For example, in Isfahan, the former capital of the Safavid dynasty with an exemplar urban design from the 17th century, the oldest historic square of the city, Atiq Square, was split into two parts by the new and modern streets. Since then, the square became a marginal place in the city’s life. In Kashan, a city situated on the edge of the central desert of Iran, the earthen architecture and organic urban design, created a harmony for defeating hot weather, dry air and lack of water. A modern 60m wide road was constructed exactly in the heart of the historic center by demolishing the historic buildings alongside the road. The new roads, in Kashan and other cities, soon became the important focal point for constructing new buildings and attracting the investors. There are many such examples where conservation was completely ignored in the guise of creating a modern Iran.
During the Iran-Iraq war (1980-88), cultural and natural heritage in both countries were impacted by the direct and indirect effects of the conflict. During the war funds meant for conservation too was diverted for the purpose of war thus resulting in poor maintenance of sites. Once the war was stopped, development works were undertaken with double speed to make up for the lost time often ignoring the basic principles of conservation and preservation. As a result, during the post war period both natural and cultural resources were ignored by decision makers and planners.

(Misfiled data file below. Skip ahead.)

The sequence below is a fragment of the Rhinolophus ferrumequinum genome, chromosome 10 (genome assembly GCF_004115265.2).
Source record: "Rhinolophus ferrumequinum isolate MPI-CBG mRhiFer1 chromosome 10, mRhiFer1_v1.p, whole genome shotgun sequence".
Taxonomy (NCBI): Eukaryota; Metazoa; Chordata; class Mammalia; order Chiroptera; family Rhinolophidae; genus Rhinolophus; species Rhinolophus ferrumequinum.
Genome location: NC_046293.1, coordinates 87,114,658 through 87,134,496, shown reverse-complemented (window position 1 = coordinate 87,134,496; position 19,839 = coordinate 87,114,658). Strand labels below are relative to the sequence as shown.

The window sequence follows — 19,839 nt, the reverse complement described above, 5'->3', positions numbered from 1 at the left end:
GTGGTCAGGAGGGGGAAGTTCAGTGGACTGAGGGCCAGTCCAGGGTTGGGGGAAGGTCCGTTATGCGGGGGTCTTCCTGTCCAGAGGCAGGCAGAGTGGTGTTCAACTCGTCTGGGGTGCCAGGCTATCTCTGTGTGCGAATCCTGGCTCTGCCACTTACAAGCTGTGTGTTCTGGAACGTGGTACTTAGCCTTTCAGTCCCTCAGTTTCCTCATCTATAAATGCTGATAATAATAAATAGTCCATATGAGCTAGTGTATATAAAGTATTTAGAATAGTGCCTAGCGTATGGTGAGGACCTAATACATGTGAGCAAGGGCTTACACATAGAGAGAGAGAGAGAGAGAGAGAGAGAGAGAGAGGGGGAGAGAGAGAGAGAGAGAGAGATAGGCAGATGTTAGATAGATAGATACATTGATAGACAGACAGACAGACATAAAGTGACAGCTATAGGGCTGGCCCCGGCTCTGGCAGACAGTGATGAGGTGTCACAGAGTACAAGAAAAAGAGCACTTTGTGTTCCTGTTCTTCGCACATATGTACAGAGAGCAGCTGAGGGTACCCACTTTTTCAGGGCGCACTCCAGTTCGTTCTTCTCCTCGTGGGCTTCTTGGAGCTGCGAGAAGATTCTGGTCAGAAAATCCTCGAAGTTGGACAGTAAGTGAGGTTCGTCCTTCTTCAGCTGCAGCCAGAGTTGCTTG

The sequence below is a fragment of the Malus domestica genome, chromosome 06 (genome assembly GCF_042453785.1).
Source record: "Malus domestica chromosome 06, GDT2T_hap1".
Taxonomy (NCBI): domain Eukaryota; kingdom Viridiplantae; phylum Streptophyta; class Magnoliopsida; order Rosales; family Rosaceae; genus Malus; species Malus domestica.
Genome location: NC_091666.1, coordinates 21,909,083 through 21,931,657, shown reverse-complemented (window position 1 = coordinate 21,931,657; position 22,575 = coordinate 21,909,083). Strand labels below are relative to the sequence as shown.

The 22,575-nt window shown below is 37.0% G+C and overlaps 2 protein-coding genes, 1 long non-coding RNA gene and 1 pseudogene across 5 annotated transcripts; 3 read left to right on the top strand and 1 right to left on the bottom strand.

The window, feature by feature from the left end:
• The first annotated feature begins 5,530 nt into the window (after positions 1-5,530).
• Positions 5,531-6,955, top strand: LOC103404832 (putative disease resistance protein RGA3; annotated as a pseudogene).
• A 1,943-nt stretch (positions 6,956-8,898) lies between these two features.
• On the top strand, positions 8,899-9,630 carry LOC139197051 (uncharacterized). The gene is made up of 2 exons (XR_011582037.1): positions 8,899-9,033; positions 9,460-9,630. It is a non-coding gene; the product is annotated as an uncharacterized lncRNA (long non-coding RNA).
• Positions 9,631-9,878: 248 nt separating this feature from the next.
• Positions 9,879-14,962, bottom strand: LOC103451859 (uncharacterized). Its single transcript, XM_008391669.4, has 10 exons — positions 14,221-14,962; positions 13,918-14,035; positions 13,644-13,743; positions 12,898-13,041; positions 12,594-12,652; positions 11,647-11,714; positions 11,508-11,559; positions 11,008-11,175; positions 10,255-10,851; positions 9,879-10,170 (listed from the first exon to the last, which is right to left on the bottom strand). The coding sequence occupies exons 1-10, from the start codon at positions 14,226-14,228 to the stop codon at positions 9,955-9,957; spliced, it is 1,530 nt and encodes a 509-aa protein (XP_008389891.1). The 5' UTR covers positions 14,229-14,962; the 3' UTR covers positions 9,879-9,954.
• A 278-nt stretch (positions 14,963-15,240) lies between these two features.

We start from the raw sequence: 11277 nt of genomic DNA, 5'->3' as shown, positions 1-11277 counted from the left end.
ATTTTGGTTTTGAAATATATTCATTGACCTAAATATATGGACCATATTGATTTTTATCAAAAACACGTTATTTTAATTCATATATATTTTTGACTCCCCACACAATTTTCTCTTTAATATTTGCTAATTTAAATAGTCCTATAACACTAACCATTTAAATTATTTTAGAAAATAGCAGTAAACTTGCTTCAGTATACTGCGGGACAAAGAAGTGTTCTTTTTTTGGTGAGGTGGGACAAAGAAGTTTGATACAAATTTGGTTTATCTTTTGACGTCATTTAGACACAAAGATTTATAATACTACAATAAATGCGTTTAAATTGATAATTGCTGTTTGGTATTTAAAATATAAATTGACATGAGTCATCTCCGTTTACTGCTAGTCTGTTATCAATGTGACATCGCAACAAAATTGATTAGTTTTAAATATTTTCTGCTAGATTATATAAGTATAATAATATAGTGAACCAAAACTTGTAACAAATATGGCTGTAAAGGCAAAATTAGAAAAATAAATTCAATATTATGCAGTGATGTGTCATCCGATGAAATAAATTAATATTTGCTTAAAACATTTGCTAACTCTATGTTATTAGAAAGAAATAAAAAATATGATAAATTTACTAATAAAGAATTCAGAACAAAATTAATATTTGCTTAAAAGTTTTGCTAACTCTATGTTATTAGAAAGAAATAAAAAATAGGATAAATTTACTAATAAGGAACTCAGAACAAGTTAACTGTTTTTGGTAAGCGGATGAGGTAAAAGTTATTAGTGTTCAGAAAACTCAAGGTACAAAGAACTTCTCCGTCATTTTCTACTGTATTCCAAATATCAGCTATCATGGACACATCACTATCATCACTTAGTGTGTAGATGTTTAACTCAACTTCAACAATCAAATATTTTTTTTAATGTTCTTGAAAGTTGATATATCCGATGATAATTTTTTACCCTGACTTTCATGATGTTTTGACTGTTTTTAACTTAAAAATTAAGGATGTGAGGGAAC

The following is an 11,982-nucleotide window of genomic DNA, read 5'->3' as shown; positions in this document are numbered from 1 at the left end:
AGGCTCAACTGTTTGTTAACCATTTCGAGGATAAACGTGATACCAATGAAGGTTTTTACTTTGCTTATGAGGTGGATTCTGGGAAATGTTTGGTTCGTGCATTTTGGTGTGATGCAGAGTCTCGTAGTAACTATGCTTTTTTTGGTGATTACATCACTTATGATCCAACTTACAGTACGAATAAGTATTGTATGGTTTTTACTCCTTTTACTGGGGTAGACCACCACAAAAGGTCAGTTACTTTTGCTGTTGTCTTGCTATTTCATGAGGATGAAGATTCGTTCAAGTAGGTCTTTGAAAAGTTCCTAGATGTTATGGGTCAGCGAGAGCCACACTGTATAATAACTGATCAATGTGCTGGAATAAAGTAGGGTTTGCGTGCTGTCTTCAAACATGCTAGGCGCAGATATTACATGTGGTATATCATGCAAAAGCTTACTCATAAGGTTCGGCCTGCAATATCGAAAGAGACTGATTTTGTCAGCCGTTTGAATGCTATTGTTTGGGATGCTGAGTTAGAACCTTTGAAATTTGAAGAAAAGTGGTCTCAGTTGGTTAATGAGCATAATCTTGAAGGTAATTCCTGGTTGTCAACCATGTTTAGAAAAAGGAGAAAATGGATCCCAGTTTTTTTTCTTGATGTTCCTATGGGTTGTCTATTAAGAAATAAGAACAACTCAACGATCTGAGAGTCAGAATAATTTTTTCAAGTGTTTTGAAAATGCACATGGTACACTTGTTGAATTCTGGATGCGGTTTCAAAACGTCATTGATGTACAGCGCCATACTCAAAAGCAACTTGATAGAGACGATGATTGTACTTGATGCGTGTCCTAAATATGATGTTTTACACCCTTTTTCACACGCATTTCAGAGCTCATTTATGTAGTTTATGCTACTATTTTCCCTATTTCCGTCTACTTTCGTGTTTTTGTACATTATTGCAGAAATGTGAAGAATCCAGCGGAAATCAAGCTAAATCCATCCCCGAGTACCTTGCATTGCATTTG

Damn the dams
In recent years, it’s the unprecedented dam construction and also the US sanctions which have crippled the cultural and heritage sites in the country. Many important archaeological sites have been threatened by these dam projects or have been submerged in the lake of the dams. For major part of the last decade the nation was subject sanctions which curtailed its spending power which in turn had affected most of its conservation activities.
Thus, most of the cultural sites of Iran are already under the threat of extinction without America resorting to any air strikes. However, US President’s statement about air strikes of cultural sites and its withdrawal later on has only highlighted the significance of cultural and heritage sites in the eyes of world community. This may also encourage terrorists’ organisation elsewhere to aim at such sites just to infuriate the Western world.